JPEGs are originally designed to compress full-color or gray-scale images of natural, real world scenes.
JPEGs also use lossy compression algorithm.
The way that lossy compression algorithm works for JPEGs is that when you create a JPEG or convert an image of another format to JPEG, it asks you what quality you would like for the image.
The highest quality results in the largest file so there is a trade off you need to make between image quality and file size. The lower the quality, the greater the compression, and the greater the degree of information loss.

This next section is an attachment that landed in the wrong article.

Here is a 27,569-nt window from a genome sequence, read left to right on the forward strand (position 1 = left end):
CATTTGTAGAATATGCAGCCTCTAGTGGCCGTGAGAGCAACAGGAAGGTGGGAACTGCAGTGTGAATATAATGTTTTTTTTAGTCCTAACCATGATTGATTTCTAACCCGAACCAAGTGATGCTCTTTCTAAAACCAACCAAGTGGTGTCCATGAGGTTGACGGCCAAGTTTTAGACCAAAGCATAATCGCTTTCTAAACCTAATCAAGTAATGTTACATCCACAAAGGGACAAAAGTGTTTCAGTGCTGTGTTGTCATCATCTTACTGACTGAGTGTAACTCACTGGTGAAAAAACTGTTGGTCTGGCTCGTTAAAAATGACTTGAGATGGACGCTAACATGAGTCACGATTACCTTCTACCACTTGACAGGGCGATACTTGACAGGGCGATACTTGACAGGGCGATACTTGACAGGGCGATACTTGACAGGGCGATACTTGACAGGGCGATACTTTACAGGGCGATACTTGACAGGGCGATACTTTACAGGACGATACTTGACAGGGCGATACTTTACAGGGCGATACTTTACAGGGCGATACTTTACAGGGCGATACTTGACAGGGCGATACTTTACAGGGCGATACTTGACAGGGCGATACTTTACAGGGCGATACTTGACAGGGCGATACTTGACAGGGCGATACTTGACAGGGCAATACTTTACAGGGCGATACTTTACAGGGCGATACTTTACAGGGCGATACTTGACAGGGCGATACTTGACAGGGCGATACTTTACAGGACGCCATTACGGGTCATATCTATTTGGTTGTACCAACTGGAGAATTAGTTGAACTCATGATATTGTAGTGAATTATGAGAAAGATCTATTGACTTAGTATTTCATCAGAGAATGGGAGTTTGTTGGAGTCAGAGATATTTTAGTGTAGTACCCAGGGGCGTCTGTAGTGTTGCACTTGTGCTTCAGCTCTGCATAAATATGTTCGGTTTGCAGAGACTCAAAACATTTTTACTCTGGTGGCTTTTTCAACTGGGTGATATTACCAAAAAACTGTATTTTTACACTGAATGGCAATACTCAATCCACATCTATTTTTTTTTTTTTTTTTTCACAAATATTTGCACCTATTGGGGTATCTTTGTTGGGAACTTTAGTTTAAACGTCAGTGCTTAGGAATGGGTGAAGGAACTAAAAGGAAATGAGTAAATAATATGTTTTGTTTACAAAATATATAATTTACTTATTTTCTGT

Essentially, JPEG compression is treated as 24 bit data and 8 bit data for grayscale regardless of colors in the image. That being said, if one does compress a 24 bit to an 8 bit, the JPEG understandably loses quality. One should also keep in mind that JPEG compression involves bringing noise into solid color areas which can blur images.
You can find more information about this here:
The lossy compression works in the following way. It’s also shown here:
This is a visual for the answer that can help make more sense:
These are the source links I used for this answer: